Historic space weather could clarify what’s next

Posted: August 14, 2018 by oldbrew in Cycles, Forecasting, research, Solar physics, weather

Solar flare [image credit: NASA/SDO]

Quoting from the research article’s plain language summary: ‘We find that some aspects of the space weather climate are in fact reproducible, they can be inferred from that of previous solar maxima. This may help understand the behaviour of future solar maxima.’ Solar wind variation is highlighted.

Historic space weather may help us understand what’s coming next, according to new research by the University of Warwick, says Phys.org.

Professor Sandra Chapman, from Warwick’s Centre for Fusion, Space and Astrophysics, led a project which charted the space weather in previous solar cycles across the last half century, and discovered an underlying repeatable pattern in how space weather activity changes with the solar cycle.

The sun goes through solar cycles around every eleven years, during which time the number of sunspots increases to the maximum point (the ‘solar maximum’). More solar activity means more solar flares, which in turn can mean more extreme space weather at earth.

This breakthrough will allow better understanding and planning for space weather, and for any future threats it may pose to the Earth.

Space weather can disrupt electronics, aviation and satellite systems and communications –this depends on solar activity, but as this is different for each solar cycle, the overall likelihood of space weather events can be difficult to forecast.

This exciting research shows that space weather and the activity of the sun are not entirely random – and may constrain how likely large weather events are in future cycles.

Sandra Chapman, Professor from the University of Warwick’s Department of Physics and the lead author, commented:

“We analysed the last five solar maxima and found that although the overall likelihood of more extreme events varied from one solar maximum to another, there is an underlying pattern to their likelihood, which does not change.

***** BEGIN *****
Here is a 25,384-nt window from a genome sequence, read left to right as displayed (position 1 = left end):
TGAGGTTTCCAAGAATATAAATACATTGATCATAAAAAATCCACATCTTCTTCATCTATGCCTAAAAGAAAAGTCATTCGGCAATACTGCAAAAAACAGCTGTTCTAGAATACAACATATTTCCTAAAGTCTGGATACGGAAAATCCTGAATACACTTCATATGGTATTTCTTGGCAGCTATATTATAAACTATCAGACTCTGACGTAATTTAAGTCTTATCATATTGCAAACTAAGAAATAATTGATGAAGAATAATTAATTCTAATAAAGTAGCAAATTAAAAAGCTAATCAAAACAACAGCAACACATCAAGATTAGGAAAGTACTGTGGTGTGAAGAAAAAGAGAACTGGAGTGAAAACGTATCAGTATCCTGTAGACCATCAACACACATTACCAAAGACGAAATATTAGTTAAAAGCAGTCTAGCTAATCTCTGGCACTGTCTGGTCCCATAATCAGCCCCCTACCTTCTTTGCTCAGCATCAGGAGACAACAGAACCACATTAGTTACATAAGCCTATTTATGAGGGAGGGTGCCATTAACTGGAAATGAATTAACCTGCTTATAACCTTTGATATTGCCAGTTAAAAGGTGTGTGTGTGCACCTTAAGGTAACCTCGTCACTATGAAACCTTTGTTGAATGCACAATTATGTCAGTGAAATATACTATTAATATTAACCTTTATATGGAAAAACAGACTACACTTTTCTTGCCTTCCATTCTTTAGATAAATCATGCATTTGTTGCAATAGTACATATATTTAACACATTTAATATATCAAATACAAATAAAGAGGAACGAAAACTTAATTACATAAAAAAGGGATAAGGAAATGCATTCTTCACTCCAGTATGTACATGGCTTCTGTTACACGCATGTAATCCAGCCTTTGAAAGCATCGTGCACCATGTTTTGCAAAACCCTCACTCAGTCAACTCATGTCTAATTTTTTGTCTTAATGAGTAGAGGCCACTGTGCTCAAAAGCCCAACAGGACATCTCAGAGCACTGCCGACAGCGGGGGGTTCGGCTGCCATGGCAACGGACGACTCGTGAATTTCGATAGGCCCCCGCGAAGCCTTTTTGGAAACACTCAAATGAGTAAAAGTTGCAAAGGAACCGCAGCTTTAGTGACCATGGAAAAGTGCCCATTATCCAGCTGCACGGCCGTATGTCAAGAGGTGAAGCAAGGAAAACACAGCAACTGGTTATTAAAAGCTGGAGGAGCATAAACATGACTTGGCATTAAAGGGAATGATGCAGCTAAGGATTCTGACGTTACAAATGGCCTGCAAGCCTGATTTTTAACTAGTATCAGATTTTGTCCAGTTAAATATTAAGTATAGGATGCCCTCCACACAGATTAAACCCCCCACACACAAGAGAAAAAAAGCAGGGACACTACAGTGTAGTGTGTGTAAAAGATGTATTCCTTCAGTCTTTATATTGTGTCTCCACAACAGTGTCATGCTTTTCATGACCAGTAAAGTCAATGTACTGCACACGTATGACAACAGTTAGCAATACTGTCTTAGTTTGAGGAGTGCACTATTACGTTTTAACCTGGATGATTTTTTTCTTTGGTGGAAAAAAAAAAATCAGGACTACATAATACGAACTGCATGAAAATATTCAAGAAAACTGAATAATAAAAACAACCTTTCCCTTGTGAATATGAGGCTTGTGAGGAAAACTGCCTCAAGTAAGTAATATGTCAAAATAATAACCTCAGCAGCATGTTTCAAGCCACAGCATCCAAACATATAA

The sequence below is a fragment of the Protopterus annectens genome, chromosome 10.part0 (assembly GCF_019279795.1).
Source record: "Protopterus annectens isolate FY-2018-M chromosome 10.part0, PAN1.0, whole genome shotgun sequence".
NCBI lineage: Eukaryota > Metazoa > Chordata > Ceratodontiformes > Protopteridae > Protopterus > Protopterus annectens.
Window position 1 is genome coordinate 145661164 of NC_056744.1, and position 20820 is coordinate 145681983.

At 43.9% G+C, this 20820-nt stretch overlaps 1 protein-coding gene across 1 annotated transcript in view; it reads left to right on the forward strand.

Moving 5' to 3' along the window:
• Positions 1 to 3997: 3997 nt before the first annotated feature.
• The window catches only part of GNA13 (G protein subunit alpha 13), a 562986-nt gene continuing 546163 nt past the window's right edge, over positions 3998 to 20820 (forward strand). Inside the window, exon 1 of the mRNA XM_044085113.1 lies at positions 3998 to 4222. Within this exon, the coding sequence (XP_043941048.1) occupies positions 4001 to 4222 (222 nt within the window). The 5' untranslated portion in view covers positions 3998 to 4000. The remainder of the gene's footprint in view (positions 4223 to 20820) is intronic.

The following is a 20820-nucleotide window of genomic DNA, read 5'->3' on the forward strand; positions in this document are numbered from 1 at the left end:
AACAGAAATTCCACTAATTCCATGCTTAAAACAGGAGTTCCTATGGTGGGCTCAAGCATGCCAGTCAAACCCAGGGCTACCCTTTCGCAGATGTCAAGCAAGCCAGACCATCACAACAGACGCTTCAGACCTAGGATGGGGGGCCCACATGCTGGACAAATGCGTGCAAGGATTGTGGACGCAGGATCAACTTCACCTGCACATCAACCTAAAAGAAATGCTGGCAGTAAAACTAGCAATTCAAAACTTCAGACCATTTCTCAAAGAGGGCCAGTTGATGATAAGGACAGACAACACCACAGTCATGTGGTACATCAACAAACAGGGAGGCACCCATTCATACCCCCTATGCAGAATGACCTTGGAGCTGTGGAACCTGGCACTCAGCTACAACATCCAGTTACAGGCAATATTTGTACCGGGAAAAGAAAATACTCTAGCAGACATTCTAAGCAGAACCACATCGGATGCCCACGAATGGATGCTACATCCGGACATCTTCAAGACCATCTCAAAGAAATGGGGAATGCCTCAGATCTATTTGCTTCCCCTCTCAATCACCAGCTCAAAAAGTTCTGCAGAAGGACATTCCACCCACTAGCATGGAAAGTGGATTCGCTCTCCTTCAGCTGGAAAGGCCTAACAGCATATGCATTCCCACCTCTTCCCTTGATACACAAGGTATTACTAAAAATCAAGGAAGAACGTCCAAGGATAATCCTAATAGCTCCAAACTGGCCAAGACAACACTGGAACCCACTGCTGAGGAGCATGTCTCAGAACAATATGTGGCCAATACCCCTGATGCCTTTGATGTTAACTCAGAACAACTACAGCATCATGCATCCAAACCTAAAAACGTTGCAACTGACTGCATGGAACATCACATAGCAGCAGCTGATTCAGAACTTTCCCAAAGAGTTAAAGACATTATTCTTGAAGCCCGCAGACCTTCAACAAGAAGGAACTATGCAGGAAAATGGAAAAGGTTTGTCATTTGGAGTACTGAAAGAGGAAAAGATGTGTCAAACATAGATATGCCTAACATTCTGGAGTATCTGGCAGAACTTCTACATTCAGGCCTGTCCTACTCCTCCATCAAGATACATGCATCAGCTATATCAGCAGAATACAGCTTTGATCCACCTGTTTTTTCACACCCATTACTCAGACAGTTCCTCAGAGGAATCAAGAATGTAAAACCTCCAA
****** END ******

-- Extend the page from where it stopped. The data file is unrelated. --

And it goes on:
“If this pattern persists into the next solar maximum, our research, which constrains how likely large events are, will allow better preparation for potential space weather threats to Earth.”

Continued here.

Research article: S. C. Chapman et al. Reproducible aspects of the climate of space weather over the last five solar cycles, Space Weather (2018).
DOI: 10.1029/2018SW001884
[abstract and summary only]

  1. vuurklip says:

    How is this new – even a “breakthrough”??

  2. oldbrew says:

    We don’t know from the abstract the exact details of the ‘underlying repeatable pattern’ they refer to. But any repeatable pattern must say something about the Sun itself i.e. not totally random.
    – – –
    Solar max comparison SCs 23 and 24

  3. stpaulchuck says:

    you mean that bright shiny thing in the daytime sky affects Earth? who knew?

  4. oldbrew says:

    SILSO: Evolution of spotless days in SC24-25 and comparison with other cycle transits

    Currently (June 2018), the spotless days evolution seems to track the bold red line (SCn) better than the bold blue line (SCo), suggesting an early cycle minimum around mid-2018 +/- 3 months. In that case, SC24 would have lasted less than 10 years and thus be relatively short. However, it is still too early to exclude a late minimum (mid-2020, +/- 1 year) with many spotless days, because the upper dashed blue line almost coincides with the bold red line at this stage of the solar cycle. More certainty is expected within the next 12 months as more data become available.


  5. Sean says:

    This may be a break thru for them but is well known and common knowledge for others. If they have studied the effects of solar minimums in the past then they will know what to expect in the present. We are in a Grand Solar Minimum right now and far from Global warming we are about to experience a mini ice age that will bring freezing conditions and starvation to countless millions for many years to come, as it has in the past, but they dare not mention that. It would upset Malthus. Look him up.

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